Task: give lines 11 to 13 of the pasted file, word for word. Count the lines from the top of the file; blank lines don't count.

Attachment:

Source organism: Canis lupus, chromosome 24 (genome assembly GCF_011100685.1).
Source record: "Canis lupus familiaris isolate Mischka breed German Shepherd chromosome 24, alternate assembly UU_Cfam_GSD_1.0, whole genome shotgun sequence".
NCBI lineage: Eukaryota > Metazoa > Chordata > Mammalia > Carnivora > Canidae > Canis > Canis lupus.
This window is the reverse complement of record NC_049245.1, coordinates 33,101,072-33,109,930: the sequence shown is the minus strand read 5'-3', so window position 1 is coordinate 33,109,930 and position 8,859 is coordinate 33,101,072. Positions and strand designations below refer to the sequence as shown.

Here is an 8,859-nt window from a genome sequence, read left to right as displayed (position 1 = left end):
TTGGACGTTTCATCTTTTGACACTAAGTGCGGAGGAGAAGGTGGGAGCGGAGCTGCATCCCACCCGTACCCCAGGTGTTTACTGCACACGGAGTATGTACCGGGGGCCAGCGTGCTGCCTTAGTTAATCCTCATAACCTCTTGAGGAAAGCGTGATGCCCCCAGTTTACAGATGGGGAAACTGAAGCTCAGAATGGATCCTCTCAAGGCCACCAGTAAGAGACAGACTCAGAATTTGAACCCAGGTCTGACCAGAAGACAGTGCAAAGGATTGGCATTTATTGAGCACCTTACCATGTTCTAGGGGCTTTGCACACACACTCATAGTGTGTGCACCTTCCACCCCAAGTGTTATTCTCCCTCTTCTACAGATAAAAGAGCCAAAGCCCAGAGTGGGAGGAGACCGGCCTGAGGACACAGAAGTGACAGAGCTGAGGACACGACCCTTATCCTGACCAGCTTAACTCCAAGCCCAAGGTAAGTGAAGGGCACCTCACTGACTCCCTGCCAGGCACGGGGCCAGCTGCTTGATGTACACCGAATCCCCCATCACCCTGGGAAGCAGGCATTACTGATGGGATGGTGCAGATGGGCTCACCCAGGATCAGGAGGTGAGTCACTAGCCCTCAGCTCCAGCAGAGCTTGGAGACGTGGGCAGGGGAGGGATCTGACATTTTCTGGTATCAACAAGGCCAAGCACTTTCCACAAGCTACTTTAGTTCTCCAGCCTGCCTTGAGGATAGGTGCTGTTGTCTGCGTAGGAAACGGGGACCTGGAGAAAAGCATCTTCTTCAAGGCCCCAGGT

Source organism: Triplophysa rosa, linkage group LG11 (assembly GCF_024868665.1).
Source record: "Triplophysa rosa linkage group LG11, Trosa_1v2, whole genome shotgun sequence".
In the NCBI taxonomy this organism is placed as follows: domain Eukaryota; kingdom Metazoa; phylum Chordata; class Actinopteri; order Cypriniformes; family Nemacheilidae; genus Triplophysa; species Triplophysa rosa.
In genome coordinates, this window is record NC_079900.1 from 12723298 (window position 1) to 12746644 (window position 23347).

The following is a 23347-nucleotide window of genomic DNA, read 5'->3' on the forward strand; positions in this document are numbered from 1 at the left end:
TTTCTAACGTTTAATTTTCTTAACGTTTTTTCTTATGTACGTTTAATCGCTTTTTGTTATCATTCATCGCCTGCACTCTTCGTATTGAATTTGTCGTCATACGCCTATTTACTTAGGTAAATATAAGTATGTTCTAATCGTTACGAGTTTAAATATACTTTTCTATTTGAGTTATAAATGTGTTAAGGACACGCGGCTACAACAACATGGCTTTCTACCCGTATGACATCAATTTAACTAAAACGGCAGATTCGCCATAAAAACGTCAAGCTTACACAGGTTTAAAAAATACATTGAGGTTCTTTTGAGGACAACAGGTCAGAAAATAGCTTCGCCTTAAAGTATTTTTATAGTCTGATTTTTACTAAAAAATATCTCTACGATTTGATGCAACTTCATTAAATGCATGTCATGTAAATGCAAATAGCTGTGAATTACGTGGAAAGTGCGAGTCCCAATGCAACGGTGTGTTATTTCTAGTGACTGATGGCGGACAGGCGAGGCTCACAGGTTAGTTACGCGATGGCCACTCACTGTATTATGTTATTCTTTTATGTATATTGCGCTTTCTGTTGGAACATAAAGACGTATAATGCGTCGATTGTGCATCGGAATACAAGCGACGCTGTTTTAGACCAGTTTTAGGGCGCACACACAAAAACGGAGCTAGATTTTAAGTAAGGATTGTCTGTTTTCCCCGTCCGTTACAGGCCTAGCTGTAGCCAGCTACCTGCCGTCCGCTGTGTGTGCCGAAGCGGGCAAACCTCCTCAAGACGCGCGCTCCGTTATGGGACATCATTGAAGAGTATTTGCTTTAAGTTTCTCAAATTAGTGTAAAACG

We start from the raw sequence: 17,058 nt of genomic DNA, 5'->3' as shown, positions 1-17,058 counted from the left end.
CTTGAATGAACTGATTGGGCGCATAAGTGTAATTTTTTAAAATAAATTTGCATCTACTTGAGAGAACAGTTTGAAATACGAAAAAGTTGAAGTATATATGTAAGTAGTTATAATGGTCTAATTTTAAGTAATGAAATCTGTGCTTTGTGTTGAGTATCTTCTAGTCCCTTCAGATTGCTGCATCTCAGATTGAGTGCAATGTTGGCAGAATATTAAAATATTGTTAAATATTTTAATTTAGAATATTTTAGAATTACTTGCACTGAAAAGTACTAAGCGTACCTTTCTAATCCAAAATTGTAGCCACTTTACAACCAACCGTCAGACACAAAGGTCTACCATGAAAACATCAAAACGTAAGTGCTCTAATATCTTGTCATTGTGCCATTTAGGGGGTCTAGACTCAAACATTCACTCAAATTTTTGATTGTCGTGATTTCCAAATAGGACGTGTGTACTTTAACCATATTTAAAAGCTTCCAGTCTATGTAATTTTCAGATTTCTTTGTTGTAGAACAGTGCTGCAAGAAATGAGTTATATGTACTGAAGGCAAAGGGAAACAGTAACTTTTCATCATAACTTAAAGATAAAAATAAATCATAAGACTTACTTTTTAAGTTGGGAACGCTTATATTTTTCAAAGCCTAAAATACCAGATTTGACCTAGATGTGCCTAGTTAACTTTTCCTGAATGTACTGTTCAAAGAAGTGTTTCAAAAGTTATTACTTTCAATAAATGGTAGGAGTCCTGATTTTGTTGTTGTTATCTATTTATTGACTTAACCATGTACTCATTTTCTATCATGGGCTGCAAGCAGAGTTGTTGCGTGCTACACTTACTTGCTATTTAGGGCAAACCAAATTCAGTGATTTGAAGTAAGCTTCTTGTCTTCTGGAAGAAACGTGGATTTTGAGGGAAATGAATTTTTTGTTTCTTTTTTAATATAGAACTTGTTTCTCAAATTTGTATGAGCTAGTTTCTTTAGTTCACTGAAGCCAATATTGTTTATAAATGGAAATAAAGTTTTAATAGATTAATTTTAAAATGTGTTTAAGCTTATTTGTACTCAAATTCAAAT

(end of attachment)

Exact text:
The following is a 23347-nucleotide window of genomic DNA, read 5'->3' on the forward strand; positions in this document are numbered from 1 at the left end:
TTTCTAACGTTTAATTTTCTTAACGTTTTTTCTTATGTACGTTTAATCGCTTTTTGTTATCATTCATCGCCTGCACTCTTCGTATTGAATTTGTCGTCATACGCCTATTTACTTAGGTAAATATAAGTATGTTCTAATCGTTACGAGTTTAAATATACTTTTCTATTTGAGTTATAAATGTGTTAAGGACACGCGGCTACAACAACATGGCTTTCTACCCGTATGACATCAATTTAACTAAAACGGCAGATTCGCCATAAAAACGTCAAGCTTACACAGGTTTAAAAAATACATTGAGGTTCTTTTGAGGACAACAGGTCAGAAAATAGCTTCGCCTTAAAGTATTTTTATAGTCTGATTTTTACTAAAAAATATCTCTACGATTTGATGCAACTTCATTAAATGCATGTCATGTAAATGCAAATAGCTGTGAATTACGTGGAAAGTGCGAGTCCCAATGCAACGGTGTGTTATTTCTAGTGACTGATGGCGGACAGGCGAGGCTCACAGGTTAGTTACGCGATGGCCACTCACTGTATTATGTTATTCTTTTATGTATATTGCGCTTTCTGTTGGAACATAAAGACGTATAATGCGTCGATTGTGCATCGGAATACAAGCGACGCTGTTTTAGACCAGTTTTAGGGCGCACACACAAAAACGGAGCTAGATTTTAAGTAAGGATTGTCTGTTTTCCCCGTCCGTTACAGGCCTAGCTGTAGCCAGCTACCTGCCGTCCGCTGTGTGTGCCGAAGCGGGCAAACCTCCTCAAGACGCGCGCTCCGTTATGGGACATCATTGAAGAGTATTTGCTTTAAGTTTCTCAAATTAGTGTAAAACG

We start from the raw sequence: 17,058 nt of genomic DNA, 5'->3' as shown, positions 1-17,058 counted from the left end.